The only way to get around that would be to actually combine the two lines into one: From Market, the car would run west on California, north on Hyde to the terminal (and to the other poster, note: in the 1984 rebuilding, Muni put crossover tracks at the outer Powell terminals to allow the Cal cars — too long for the turntables — to be used there). The line would then return via Hyde to California but then “detour” WEST on on California from Hyde (using the existing pull-out track) up to Van Ness, then reverse ends and head back EAST on California to Market to complete the trip.
    This arrangement would mean six extra blocks of running, but most riders wouldn’t mind if the turnaround at Van Ness was quick, and it would still cover all of the current California Street trackage, which might POSSIBLY allow for an exemption from ADA since no new blocks of track are actually constructed, and might also avoid a vote of the people, since by keeping all the current California Street trackage, you’d still be in compliance with the City Charter.

  14. This may have already been said, but, regarding ADA compliance, if the existing line is exempt from ADA regulations, it makes little sense to force any extension of that line to conform to ADA requirements. Given that the historic cars would still be used, those with compromised mobility would, at best, only have use of the extension, and, at worst, be left stranded on the car once on the existing route.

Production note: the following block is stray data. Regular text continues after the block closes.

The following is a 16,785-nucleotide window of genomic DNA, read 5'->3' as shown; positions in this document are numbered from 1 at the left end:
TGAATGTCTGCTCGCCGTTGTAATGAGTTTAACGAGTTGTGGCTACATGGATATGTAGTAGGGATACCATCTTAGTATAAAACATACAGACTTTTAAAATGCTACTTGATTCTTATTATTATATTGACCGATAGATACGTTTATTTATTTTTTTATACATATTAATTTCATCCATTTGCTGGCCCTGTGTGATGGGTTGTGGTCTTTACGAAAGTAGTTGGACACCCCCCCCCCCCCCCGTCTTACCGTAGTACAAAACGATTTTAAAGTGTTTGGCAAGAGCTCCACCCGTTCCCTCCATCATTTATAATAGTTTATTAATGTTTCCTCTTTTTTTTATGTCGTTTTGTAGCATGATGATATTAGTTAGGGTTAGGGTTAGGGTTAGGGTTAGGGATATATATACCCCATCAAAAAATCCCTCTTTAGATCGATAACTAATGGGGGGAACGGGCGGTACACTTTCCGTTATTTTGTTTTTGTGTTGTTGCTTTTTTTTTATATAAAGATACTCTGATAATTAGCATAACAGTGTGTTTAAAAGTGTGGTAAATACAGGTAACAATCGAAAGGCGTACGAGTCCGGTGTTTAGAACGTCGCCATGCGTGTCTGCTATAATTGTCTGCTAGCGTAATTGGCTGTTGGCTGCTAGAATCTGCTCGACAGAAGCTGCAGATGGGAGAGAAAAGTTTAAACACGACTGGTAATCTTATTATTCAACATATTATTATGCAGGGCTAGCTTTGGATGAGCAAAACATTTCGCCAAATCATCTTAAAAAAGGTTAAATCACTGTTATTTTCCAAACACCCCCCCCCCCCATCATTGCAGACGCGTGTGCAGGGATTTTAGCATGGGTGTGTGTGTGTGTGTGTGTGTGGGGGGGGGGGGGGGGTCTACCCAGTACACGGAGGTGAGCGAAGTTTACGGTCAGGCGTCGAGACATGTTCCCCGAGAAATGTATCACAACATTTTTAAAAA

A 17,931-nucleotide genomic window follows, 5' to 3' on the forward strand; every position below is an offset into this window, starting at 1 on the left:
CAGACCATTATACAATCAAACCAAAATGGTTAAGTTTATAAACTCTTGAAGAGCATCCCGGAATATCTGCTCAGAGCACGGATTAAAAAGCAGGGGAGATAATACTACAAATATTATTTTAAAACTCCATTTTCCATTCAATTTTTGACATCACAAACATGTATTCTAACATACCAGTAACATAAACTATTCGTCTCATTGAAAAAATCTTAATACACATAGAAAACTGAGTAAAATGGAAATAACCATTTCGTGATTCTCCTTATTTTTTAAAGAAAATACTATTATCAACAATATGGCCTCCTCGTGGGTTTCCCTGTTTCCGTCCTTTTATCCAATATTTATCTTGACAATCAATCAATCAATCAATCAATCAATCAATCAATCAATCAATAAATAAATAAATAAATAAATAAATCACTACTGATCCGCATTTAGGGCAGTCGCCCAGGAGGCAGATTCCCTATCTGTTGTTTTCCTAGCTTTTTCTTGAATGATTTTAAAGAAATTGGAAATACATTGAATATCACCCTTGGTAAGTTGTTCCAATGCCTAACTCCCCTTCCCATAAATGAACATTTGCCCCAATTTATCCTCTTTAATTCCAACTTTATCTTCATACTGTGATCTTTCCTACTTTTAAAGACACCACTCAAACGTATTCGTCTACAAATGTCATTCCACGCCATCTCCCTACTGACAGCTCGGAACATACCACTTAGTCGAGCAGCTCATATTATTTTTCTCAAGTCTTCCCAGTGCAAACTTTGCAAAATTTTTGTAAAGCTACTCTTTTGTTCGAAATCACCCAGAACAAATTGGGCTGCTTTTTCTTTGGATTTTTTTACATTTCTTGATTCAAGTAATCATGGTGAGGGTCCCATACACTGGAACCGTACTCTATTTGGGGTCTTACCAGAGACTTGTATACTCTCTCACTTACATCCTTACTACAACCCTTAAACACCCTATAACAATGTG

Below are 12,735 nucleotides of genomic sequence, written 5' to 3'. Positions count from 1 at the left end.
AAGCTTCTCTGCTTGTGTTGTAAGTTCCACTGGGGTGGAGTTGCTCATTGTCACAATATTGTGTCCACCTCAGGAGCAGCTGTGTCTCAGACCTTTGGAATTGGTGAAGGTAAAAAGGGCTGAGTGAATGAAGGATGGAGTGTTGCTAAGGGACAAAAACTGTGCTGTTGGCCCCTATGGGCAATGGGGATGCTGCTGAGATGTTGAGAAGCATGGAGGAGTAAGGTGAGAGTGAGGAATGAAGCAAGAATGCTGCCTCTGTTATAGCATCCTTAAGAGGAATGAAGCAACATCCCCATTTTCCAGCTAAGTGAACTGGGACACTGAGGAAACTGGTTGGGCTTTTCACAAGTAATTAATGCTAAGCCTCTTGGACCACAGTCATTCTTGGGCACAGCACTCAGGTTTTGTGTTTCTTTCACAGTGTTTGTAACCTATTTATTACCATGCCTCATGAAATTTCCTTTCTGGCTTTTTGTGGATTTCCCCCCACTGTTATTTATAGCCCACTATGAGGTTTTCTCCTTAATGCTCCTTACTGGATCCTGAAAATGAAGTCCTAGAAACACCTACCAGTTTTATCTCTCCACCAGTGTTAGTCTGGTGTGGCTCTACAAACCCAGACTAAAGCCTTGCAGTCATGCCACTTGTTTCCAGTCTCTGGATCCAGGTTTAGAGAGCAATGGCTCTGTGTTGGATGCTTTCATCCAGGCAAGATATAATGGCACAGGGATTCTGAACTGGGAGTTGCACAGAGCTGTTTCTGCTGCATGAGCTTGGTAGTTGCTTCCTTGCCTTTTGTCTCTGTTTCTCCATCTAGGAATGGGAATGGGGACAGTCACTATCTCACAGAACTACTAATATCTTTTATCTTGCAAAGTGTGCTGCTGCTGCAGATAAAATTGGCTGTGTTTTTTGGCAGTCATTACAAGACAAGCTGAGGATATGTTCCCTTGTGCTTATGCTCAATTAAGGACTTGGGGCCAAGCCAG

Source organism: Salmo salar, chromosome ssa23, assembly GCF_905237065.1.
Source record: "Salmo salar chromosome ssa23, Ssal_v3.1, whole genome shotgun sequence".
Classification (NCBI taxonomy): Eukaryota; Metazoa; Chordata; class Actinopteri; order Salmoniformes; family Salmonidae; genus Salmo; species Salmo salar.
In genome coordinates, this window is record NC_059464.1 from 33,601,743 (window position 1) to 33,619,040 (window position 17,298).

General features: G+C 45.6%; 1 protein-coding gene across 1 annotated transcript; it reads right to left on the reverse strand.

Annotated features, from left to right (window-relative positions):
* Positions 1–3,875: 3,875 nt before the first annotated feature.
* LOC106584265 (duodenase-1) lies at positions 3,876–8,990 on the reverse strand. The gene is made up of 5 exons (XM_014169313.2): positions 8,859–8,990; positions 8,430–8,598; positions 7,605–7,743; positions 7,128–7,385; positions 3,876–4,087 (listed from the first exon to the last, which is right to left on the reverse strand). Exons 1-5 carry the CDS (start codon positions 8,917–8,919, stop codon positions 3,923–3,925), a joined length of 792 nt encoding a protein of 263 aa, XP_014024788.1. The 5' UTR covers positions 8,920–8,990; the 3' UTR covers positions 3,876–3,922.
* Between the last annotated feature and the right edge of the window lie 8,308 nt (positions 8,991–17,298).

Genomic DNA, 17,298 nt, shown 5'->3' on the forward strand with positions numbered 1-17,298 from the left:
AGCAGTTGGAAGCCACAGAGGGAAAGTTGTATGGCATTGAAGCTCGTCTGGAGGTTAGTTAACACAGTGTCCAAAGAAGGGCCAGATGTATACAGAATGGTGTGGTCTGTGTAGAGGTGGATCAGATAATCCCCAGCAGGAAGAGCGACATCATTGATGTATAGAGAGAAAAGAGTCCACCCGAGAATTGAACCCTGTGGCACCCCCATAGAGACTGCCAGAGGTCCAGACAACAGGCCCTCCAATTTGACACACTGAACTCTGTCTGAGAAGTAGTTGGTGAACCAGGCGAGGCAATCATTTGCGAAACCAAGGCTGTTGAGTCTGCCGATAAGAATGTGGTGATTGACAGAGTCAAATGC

15. Are amusement park rides subject to ADA? Roller-coasters? Ski-lifts and gondolas?
    Maybe there is a way to re-classify the cable car system as something other than public transit?
    Regarding the destination – Fillmore st. is the obvious choice.

  16. An extension to Fillmore along California sounds like the most promising idea, since Fillmore has a lot of foot traffic and the area is also interesting for tourists who currently usually don’t make it there.
    To extend the line along California shouldn’t be a problem since the road is wide enough, and actually had a cable car line until fifty years ago… as far as the ADA and congressional approval is concerned, since it is just an extension to an existing line along a prior historic route, I doubt that there is a large hurdle for such an extension in congress.
    The only issue I can’t figure out is where to put the probably necessary cable wheel house. Is there a city-owned parking lot or something like that near California and Fillmore?

  17. This may actually be the opposite of “extending the Cal line”, but the most intriguing of the ideas put forth so far in my mind is the Cal-Hyde line … more specifically, merging the Powell-Hyde and California Street lines into a single Cal-Hyde line, and consolidating the system yet again down to two simple cable car lines: the Powell-Mason and the California-Hyde.